Prophylactic Bracing Versus Taping for the Prevention of Ankle Sprains in High School Athletes: A Prospective, Randomized Trial


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Abstract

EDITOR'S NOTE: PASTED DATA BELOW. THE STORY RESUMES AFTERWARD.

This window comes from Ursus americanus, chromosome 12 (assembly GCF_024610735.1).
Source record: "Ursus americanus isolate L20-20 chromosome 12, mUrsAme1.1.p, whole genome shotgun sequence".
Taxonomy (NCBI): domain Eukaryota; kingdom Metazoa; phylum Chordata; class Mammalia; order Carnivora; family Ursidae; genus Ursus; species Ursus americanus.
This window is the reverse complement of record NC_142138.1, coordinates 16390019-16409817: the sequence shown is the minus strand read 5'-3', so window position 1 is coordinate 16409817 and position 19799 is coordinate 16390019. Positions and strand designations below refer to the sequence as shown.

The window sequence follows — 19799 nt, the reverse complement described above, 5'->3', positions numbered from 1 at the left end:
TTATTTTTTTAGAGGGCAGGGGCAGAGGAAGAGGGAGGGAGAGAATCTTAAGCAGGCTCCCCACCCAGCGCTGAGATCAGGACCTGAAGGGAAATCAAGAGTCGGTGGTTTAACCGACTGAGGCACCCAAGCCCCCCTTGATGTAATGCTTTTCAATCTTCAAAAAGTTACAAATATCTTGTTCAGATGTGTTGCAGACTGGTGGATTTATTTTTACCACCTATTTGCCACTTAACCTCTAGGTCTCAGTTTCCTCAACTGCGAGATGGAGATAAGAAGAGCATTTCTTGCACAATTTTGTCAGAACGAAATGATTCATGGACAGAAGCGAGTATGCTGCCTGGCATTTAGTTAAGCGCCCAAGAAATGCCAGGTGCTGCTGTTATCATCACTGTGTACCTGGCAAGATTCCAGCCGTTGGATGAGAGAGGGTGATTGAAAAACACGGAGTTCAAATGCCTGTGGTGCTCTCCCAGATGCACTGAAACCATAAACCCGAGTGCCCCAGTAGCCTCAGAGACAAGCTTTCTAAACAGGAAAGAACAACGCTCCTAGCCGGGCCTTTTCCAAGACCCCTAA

Prophylactic ankle taping has been considered the mainstay of ankle injury prevention and has been used at all levels of competitive football. An alternative to taping is a semirigid ankle orthosis. This study prospectively compared the incidence of ankle sprains in high school football players during a single season, after randomization to either prophylactic bracing or taping of both ankles. Of 83 athletes followed up for an entire season, 6 ankle sprains occurred, 3 in each treatment group; and there was no statistically significant difference in the incidence of ankle sprains between the 2 groups. The time required to tape an athlete averaged 67 seconds per ankle, resulting in a total of 97 minutes per ankle during an entire season, and the average cost to tape each ankle during an entire season was greater than the cost of the commercially available brace. The projected cost savings for an athletic program using prophylactic bracing could be substantial when compared with the use of prophylactic taping of the ankle.

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